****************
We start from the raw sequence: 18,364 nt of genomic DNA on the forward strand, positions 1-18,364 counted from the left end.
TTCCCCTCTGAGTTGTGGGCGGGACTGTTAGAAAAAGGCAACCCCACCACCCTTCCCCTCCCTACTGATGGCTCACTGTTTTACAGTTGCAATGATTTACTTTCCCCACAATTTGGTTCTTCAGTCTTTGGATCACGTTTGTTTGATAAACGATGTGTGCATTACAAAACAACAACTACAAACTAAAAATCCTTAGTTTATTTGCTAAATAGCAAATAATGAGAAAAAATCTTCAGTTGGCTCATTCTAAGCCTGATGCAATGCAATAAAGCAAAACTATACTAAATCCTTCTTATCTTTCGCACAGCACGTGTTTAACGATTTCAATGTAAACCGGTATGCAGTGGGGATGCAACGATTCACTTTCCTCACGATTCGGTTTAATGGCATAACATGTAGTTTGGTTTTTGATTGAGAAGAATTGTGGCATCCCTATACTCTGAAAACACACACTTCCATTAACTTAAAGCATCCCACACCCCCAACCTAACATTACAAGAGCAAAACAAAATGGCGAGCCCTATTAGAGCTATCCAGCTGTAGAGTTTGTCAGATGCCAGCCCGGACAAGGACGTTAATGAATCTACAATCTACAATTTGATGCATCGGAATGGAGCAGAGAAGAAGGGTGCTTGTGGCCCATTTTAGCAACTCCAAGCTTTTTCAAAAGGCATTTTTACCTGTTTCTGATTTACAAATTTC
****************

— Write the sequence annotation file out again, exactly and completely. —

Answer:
We start from the raw sequence: 18,364 nt of genomic DNA on the forward strand, positions 1-18,364 counted from the left end.
TTCCCCTCTGAGTTGTGGGCGGGACTGTTAGAAAAAGGCAACCCCACCACCCTTCCCCTCCCTACTGATGGCTCACTGTTTTACAGTTGCAATGATTTACTTTCCCCACAATTTGGTTCTTCAGTCTTTGGATCACGTTTGTTTGATAAACGATGTGTGCATTACAAAACAACAACTACAAACTAAAAATCCTTAGTTTATTTGCTAAATAGCAAATAATGAGAAAAAATCTTCAGTTGGCTCATTCTAAGCCTGATGCAATGCAATAAAGCAAAACTATACTAAATCCTTCTTATCTTTCGCACAGCACGTGTTTAACGATTTCAATGTAAACCGGTATGCAGTGGGGATGCAACGATTCACTTTCCTCACGATTCGGTTTAATGGCATAACATGTAGTTTGGTTTTTGATTGAGAAGAATTGTGGCATCCCTATACTCTGAAAACACACACTTCCATTAACTTAAAGCATCCCACACCCCCAACCTAACATTACAAGAGCAAAACAAAATGGCGAGCCCTATTAGAGCTATCCAGCTGTAGAGTTTGTCAGATGCCAGCCCGGACAAGGACGTTAATGAATCTACAATCTACAATTTGATGCATCGGAATGGAGCAGAGAAGAAGGGTGCTTGTGGCCCATTTTAGCAACTCCAAGCTTTTTCAAAAGGCATTTTTACCTGTTTCTGATTTACAAATTTC